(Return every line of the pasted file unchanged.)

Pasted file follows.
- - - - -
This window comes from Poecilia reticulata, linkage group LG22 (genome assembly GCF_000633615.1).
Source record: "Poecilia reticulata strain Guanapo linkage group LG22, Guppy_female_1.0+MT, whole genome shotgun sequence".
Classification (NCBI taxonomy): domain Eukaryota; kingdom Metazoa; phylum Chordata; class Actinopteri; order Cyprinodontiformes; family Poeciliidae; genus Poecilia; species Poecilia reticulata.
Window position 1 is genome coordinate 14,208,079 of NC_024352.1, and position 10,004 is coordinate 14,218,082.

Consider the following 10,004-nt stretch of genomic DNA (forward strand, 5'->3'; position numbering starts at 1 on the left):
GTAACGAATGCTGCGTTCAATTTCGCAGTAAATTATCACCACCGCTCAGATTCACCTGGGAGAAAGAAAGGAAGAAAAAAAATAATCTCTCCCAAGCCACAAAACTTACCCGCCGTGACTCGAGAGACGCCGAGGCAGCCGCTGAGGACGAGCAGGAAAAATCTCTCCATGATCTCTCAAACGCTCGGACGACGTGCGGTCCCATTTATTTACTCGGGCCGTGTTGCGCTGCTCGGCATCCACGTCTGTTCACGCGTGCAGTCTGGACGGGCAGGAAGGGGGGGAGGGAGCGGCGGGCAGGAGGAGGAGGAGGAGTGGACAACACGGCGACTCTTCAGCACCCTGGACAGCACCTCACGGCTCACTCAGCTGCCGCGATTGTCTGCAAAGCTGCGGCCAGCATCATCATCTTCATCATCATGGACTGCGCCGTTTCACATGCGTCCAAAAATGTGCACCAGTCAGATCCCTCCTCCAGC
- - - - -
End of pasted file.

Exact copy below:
This window comes from Poecilia reticulata, linkage group LG22 (genome assembly GCF_000633615.1).
Source record: "Poecilia reticulata strain Guanapo linkage group LG22, Guppy_female_1.0+MT, whole genome shotgun sequence".
Classification (NCBI taxonomy): domain Eukaryota; kingdom Metazoa; phylum Chordata; class Actinopteri; order Cyprinodontiformes; family Poeciliidae; genus Poecilia; species Poecilia reticulata.
Window position 1 is genome coordinate 14,208,079 of NC_024352.1, and position 10,004 is coordinate 14,218,082.

Consider the following 10,004-nt stretch of genomic DNA (forward strand, 5'->3'; position numbering starts at 1 on the left):
GTAACGAATGCTGCGTTCAATTTCGCAGTAAATTATCACCACCGCTCAGATTCACCTGGGAGAAAGAAAGGAAGAAAAAAAATAATCTCTCCCAAGCCACAAAACTTACCCGCCGTGACTCGAGAGACGCCGAGGCAGCCGCTGAGGACGAGCAGGAAAAATCTCTCCATGATCTCTCAAACGCTCGGACGACGTGCGGTCCCATTTATTTACTCGGGCCGTGTTGCGCTGCTCGGCATCCACGTCTGTTCACGCGTGCAGTCTGGACGGGCAGGAAGGGGGGGAGGGAGCGGCGGGCAGGAGGAGGAGGAGGAGTGGACAACACGGCGACTCTTCAGCACCCTGGACAGCACCTCACGGCTCACTCAGCTGCCGCGATTGTCTGCAAAGCTGCGGCCAGCATCATCATCTTCATCATCATGGACTGCGCCGTTTCACATGCGTCCAAAAATGTGCACCAGTCAGATCCCTCCTCCAGC